Abstract 3942: Mild Controlled Hypothermia Induction is Safe and Feasible for the Treatment of Intracranial Hypertension in Patients with Aneurysmal Subarachnoid Hemorrhage.
Introduction Hypothermia has been increasingly used for cerebral resuscitation in comatose survivors of cardiac arrest. A large number of studies have been undertaken in patients with traumatic brain injury to asses the efficacy of hypothermia for reduction of intracranial hypertension. Hypothermia has also been shown to reduce mortality and increase functional outcome if used for longer duration in patients with severe traumatic brain injury. Due to the risk of rebound cerebral edema during re-warming, medical complications and other factors, hypothermia has not been widely utilized for other neurologic catastrophes. To determine the safety and feasibility of hypothermia to treat intracranial hypertension in patients with aneurysmal subarachnoid hemorrhage (SAH), we performed this study.
Methods Retrospective analysis was performed on 11 consecutive patients with poor grade (Hunt and Hess IV and V) SAH who had high intracranial pressure that was either non responsive or poorly responsive to conventional methods (head of bed at 30 degrees, sedation, CSF drainage and osmotherapy). All patients had intracranial pressure (ICP) monitoring via an external ventriculostomy drain (EVD) catheter. Hypothermia was induced non-invasively via surface cooling pads (Artic Sun Temperature Management System). Intravenous sedation and paralysis was used via intravenous infusion to control shivering. Hypothermia (target temperature of 32 to 34 degree C) was maintained until ICP normalized.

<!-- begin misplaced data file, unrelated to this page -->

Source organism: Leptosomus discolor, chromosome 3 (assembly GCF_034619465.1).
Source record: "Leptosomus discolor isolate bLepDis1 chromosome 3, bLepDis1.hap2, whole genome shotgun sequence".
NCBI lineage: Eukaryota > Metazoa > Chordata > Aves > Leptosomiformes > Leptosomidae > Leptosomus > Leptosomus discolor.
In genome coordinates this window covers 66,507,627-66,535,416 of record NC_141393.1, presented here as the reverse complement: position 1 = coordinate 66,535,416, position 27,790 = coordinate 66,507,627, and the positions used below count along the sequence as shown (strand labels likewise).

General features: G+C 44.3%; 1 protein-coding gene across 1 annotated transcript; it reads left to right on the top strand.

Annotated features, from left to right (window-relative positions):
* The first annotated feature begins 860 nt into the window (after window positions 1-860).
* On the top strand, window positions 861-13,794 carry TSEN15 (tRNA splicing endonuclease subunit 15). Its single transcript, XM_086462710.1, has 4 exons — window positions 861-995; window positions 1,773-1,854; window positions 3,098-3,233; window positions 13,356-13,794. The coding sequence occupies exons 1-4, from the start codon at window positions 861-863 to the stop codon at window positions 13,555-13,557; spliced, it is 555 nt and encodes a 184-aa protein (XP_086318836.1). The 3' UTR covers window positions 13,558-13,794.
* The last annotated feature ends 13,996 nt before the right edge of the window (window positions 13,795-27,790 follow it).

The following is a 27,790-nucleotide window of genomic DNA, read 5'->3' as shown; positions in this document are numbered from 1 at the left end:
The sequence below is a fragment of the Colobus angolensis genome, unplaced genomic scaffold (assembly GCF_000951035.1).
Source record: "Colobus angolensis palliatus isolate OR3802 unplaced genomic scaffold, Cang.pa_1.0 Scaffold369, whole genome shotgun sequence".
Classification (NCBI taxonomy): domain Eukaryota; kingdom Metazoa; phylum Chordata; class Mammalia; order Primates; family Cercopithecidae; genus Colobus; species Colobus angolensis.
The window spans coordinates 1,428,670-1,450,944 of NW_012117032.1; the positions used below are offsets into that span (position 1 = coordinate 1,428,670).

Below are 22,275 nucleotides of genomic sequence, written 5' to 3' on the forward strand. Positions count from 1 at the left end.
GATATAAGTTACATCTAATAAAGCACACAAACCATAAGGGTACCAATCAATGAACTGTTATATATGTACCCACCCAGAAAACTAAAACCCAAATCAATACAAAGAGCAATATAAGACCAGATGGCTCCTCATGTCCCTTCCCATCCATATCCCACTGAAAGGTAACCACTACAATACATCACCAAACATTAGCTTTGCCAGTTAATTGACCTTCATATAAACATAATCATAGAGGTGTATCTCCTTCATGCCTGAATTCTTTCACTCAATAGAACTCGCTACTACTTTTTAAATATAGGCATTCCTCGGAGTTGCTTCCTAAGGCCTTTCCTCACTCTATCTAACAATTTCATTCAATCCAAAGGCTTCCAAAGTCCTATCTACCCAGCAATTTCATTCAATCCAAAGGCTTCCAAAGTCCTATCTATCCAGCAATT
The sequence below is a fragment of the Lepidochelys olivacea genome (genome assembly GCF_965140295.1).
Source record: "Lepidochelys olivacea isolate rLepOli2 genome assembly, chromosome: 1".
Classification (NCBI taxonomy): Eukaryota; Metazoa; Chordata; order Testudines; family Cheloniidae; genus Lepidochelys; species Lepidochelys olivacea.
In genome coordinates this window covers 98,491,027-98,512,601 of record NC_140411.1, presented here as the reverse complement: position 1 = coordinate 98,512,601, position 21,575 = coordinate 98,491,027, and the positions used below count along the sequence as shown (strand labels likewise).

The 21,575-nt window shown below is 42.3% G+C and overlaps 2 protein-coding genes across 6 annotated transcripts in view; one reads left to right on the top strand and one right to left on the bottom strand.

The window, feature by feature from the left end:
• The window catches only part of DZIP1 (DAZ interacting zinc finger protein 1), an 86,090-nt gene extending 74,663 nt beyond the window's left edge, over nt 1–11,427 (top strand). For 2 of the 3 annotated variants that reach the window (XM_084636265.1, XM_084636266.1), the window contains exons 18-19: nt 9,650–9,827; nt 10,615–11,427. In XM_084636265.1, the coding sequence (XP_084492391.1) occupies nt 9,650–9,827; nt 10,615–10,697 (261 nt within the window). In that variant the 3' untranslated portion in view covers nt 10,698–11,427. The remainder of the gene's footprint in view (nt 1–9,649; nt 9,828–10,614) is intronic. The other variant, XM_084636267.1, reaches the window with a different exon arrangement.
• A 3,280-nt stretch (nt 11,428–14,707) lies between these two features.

Results Duration of hypothermia ranged from 79 hours to 190 hours. One patient required re-induction due to rebound increase in ICP during re-warming. Modified rankin scale was recorded at 3 month after the ictus. Eight patients (72%) survived with good recovery, one patient (9%) survived with severe disability and two patients (18%) died. The most common side effect was electrolyte imbalance seen in seven patients (63%), thrombocytopenia in three patients (27%), and pneumonia in four patients(36%). All complications were successfully treated and major consequences of complications (bleeding diathesis, septic shock syndrome and death) were not observed in any of these patients. Two patients had decompressive hemicraniectomy prior to hypothermia induction. Out of nine patients who did not undergo hemi-craniectomy, two died and seven did not require surgical intervention after induction of hypothermia.
Conclusions Mild hypothermia induction for 72 hours or more for the treatment of intracranial hypertension refractory to other conventional methods in patients with SAH appears safe and feasible. Hypothermia may potentially be an earlier treatment option than currently recommended. This study serves as a template for future efficacy trials.
- © 2012 by American Heart Association, Inc.